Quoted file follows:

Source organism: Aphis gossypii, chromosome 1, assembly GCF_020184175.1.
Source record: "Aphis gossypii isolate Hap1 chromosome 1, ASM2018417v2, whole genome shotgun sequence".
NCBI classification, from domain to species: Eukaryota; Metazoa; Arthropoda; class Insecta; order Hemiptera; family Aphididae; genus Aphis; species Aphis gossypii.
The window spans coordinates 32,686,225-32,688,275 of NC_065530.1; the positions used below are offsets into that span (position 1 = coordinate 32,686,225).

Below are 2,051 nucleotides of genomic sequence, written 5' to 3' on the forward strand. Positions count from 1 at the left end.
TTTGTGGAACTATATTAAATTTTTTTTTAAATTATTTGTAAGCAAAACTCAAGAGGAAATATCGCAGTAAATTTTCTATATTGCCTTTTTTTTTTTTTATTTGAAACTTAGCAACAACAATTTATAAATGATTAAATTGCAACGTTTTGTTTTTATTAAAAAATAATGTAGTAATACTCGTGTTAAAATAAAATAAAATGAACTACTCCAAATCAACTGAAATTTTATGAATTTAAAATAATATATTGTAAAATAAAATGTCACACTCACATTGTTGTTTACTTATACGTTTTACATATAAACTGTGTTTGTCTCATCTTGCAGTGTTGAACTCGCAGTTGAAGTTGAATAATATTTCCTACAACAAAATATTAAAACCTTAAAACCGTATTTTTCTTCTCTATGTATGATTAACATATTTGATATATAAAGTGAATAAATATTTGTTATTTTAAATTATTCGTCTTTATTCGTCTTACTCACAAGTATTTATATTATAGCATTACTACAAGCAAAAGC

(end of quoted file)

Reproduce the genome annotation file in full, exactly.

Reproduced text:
Source organism: Aphis gossypii, chromosome 1, assembly GCF_020184175.1.
Source record: "Aphis gossypii isolate Hap1 chromosome 1, ASM2018417v2, whole genome shotgun sequence".
NCBI classification, from domain to species: Eukaryota; Metazoa; Arthropoda; class Insecta; order Hemiptera; family Aphididae; genus Aphis; species Aphis gossypii.
The window spans coordinates 32,686,225-32,688,275 of NC_065530.1; the positions used below are offsets into that span (position 1 = coordinate 32,686,225).

Below are 2,051 nucleotides of genomic sequence, written 5' to 3' on the forward strand. Positions count from 1 at the left end.
TTTGTGGAACTATATTAAATTTTTTTTTAAATTATTTGTAAGCAAAACTCAAGAGGAAATATCGCAGTAAATTTTCTATATTGCCTTTTTTTTTTTTTATTTGAAACTTAGCAACAACAATTTATAAATGATTAAATTGCAACGTTTTGTTTTTATTAAAAAATAATGTAGTAATACTCGTGTTAAAATAAAATAAAATGAACTACTCCAAATCAACTGAAATTTTATGAATTTAAAATAATATATTGTAAAATAAAATGTCACACTCACATTGTTGTTTACTTATACGTTTTACATATAAACTGTGTTTGTCTCATCTTGCAGTGTTGAACTCGCAGTTGAAGTTGAATAATATTTCCTACAACAAAATATTAAAACCTTAAAACCGTATTTTTCTTCTCTATGTATGATTAACATATTTGATATATAAAGTGAATAAATATTTGTTATTTTAAATTATTCGTCTTTATTCGTCTTACTCACAAGTATTTATATTATAGCATTACTACAAGCAAAAGC